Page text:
A similar distrust of democracy can be seen in efforts to roll back voting rights in Republican states, in the wake of the unprecedented black turnout that elected Obama (which the Roberts Court also abetted when it gutted the Voting Rights Act in 2013.). Too many Republicans fear increasing numbers of non-white and lower-income voters, and freely avail themselves of measures that deny them the vote. They seem to have only a tenuous respect for our system of government, with an attitude that says: Sure, we’ll run for office, we’ll raise money, we’ll campaign, and we’ll vote—but we’ll control who gets to vote, and we’ll make sure we have a lot of guns around, in case we still don’t like the results.
Last Friday, in the wake of the terror at the Colorado Springs Planned Parenthood clinic, I saw friends on social media say it was time to become single-issue reproductive-rights voters. I understood that urge. Then as the carnage unfolded on Wednesday, some people suggested we should become reproductive-rights and gun-control voters. I understood that too.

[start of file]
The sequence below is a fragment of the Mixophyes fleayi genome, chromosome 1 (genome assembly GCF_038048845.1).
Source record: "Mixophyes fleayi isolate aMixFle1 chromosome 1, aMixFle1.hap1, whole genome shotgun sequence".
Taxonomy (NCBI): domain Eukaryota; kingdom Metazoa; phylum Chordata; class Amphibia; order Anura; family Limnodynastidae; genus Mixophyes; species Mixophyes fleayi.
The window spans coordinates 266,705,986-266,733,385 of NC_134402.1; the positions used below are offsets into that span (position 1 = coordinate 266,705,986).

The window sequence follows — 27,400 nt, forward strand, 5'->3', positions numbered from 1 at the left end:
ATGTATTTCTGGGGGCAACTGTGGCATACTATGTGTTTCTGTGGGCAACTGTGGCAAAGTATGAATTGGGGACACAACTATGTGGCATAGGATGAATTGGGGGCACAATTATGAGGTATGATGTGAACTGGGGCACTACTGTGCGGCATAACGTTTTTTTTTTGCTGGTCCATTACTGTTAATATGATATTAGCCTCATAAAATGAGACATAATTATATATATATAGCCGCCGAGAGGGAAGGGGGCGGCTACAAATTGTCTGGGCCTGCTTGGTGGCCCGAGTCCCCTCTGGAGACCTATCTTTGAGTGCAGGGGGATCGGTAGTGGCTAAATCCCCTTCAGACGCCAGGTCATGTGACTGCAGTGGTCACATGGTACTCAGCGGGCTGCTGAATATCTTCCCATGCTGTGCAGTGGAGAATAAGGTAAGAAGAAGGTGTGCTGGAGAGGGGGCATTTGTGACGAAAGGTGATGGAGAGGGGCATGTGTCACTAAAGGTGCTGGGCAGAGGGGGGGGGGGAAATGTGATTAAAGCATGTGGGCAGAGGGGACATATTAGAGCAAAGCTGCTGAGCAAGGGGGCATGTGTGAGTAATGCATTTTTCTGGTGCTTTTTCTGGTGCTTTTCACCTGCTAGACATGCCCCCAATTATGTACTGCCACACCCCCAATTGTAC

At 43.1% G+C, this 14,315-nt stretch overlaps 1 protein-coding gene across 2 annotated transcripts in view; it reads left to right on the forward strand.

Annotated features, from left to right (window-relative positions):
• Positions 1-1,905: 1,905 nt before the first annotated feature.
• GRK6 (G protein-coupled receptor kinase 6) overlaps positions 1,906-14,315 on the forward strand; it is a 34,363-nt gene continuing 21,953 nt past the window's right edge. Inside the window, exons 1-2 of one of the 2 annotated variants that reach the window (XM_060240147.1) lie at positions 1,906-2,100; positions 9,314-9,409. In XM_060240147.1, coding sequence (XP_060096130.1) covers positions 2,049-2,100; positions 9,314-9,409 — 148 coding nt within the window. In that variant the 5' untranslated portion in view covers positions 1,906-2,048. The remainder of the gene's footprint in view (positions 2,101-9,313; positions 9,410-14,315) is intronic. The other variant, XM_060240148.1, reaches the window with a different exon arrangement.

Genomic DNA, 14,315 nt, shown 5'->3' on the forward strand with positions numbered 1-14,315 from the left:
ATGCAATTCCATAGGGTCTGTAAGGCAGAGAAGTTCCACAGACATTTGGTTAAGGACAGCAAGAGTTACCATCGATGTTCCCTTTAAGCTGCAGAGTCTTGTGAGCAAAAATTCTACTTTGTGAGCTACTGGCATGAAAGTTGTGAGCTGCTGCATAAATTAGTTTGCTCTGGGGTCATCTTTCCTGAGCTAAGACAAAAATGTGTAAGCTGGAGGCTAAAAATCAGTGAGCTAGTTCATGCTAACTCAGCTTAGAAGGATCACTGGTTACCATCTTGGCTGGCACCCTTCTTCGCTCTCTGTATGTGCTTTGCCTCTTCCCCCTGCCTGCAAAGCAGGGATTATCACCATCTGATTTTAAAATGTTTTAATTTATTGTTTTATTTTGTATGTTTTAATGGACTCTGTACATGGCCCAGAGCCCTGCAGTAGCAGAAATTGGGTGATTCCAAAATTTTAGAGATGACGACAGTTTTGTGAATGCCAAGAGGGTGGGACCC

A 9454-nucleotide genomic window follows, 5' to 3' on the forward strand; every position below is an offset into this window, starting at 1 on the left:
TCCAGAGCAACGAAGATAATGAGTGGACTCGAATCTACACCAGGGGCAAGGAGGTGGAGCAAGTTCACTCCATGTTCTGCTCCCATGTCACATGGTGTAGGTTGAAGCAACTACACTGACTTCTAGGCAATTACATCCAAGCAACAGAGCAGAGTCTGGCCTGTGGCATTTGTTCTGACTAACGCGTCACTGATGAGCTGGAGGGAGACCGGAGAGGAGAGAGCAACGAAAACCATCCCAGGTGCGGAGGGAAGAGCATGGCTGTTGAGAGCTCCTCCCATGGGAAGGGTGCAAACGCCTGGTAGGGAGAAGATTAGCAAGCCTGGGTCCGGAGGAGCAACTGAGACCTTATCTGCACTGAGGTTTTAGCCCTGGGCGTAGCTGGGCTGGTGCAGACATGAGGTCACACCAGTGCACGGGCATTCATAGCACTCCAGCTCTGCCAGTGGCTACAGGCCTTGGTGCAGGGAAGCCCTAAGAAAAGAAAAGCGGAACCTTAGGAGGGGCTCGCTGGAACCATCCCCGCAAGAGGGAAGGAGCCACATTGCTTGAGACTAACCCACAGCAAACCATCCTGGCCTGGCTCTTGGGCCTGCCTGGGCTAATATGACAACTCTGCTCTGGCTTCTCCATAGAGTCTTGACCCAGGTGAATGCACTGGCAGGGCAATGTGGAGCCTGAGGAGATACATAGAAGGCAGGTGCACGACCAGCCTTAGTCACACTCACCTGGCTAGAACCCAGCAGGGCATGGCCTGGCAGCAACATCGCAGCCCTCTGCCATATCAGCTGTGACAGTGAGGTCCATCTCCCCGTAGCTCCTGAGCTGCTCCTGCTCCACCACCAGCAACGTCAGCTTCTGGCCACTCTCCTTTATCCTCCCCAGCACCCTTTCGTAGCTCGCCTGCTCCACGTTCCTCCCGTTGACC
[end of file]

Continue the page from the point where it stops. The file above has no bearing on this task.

But the protection of unfettered gun rights is connected to all of our nation’s festering political, economic, and cultural problems. This suspicion of government runs so deep, especially but not exclusively in red America, that it’s hard to make progress on issues of income inequality, racial justice, college affordability—anything that would require concerted government action. Let’s face it: A small but well-organized minority of Americans think it’s worth this continuing carnage—20 dead kindergarteners in Sandy Hook; 14 bullet-riddled county employees in San Bernardino; a police officer, an Iraq vet and a young mother dead in Colorado Springs—to protect their unfettered access to guns they believe will guard them against government tyranny.
Meanwhile, a large but poorly organized majority of Americans support sensible gun-control laws. But they don’t get what they want, because one of our two major parties panders to its lunatic fringe.